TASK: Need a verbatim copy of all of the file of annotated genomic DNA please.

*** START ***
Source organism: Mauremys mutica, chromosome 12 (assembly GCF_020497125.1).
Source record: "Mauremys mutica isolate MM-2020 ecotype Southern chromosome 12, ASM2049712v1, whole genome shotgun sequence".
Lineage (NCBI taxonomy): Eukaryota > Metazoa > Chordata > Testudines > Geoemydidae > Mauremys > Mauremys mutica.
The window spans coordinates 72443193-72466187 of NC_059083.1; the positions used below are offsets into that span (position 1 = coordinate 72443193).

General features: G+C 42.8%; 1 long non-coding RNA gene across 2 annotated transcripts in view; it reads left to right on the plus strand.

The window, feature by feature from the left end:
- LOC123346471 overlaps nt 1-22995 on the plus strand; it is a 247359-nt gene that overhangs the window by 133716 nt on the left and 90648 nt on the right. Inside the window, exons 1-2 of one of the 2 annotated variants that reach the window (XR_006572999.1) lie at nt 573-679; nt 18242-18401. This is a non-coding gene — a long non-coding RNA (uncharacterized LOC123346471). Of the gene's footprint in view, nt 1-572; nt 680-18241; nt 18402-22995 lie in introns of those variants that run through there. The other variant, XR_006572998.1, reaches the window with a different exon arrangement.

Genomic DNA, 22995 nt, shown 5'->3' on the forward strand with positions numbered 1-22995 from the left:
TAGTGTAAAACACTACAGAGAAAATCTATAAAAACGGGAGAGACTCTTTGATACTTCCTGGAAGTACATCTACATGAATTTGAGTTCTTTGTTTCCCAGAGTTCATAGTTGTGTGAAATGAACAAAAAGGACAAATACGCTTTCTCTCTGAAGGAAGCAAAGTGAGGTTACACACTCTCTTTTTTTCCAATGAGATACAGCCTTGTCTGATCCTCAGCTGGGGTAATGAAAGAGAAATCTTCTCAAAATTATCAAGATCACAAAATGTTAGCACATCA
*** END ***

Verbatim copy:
Source organism: Mauremys mutica, chromosome 12 (assembly GCF_020497125.1).
Source record: "Mauremys mutica isolate MM-2020 ecotype Southern chromosome 12, ASM2049712v1, whole genome shotgun sequence".
Lineage (NCBI taxonomy): Eukaryota > Metazoa > Chordata > Testudines > Geoemydidae > Mauremys > Mauremys mutica.
The window spans coordinates 72443193-72466187 of NC_059083.1; the positions used below are offsets into that span (position 1 = coordinate 72443193).

General features: G+C 42.8%; 1 long non-coding RNA gene across 2 annotated transcripts in view; it reads left to right on the plus strand.

The window, feature by feature from the left end:
- LOC123346471 overlaps nt 1-22995 on the plus strand; it is a 247359-nt gene that overhangs the window by 133716 nt on the left and 90648 nt on the right. Inside the window, exons 1-2 of one of the 2 annotated variants that reach the window (XR_006572999.1) lie at nt 573-679; nt 18242-18401. This is a non-coding gene — a long non-coding RNA (uncharacterized LOC123346471). Of the gene's footprint in view, nt 1-572; nt 680-18241; nt 18402-22995 lie in introns of those variants that run through there. The other variant, XR_006572998.1, reaches the window with a different exon arrangement.

Genomic DNA, 22995 nt, shown 5'->3' on the forward strand with positions numbered 1-22995 from the left:
TAGTGTAAAACACTACAGAGAAAATCTATAAAAACGGGAGAGACTCTTTGATACTTCCTGGAAGTACATCTACATGAATTTGAGTTCTTTGTTTCCCAGAGTTCATAGTTGTGTGAAATGAACAAAAAGGACAAATACGCTTTCTCTCTGAAGGAAGCAAAGTGAGGTTACACACTCTCTTTTTTTCCAATGAGATACAGCCTTGTCTGATCCTCAGCTGGGGTAATGAAAGAGAAATCTTCTCAAAATTATCAAGATCACAAAATGTTAGCACATCA